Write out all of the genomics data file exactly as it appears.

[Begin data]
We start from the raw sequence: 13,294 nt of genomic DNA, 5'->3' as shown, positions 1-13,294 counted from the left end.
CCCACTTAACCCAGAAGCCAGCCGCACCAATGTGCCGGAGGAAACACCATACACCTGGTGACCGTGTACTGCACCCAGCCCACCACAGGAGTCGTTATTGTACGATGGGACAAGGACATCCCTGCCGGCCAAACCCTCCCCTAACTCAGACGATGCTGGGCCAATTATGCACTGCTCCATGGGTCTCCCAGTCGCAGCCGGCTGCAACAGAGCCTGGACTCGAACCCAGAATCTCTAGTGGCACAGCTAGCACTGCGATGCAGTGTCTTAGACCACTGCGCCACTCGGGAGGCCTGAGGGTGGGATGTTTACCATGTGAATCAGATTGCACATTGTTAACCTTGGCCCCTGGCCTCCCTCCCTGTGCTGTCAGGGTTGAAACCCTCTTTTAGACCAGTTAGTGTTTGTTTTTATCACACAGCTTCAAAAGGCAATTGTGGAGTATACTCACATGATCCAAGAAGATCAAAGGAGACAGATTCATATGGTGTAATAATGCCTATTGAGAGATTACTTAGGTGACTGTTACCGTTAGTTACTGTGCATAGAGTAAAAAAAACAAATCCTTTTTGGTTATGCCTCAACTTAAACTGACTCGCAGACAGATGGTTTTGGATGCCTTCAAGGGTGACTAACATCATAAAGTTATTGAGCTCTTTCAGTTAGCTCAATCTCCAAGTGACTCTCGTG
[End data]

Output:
We start from the raw sequence: 13,294 nt of genomic DNA, 5'->3' as shown, positions 1-13,294 counted from the left end.
CCCACTTAACCCAGAAGCCAGCCGCACCAATGTGCCGGAGGAAACACCATACACCTGGTGACCGTGTACTGCACCCAGCCCACCACAGGAGTCGTTATTGTACGATGGGACAAGGACATCCCTGCCGGCCAAACCCTCCCCTAACTCAGACGATGCTGGGCCAATTATGCACTGCTCCATGGGTCTCCCAGTCGCAGCCGGCTGCAACAGAGCCTGGACTCGAACCCAGAATCTCTAGTGGCACAGCTAGCACTGCGATGCAGTGTCTTAGACCACTGCGCCACTCGGGAGGCCTGAGGGTGGGATGTTTACCATGTGAATCAGATTGCACATTGTTAACCTTGGCCCCTGGCCTCCCTCCCTGTGCTGTCAGGGTTGAAACCCTCTTTTAGACCAGTTAGTGTTTGTTTTTATCACACAGCTTCAAAAGGCAATTGTGGAGTATACTCACATGATCCAAGAAGATCAAAGGAGACAGATTCATATGGTGTAATAATGCCTATTGAGAGATTACTTAGGTGACTGTTACCGTTAGTTACTGTGCATAGAGTAAAAAAAACAAATCCTTTTTGGTTATGCCTCAACTTAAACTGACTCGCAGACAGATGGTTTTGGATGCCTTCAAGGGTGACTAACATCATAAAGTTATTGAGCTCTTTCAGTTAGCTCAATCTCCAAGTGACTCTCGTG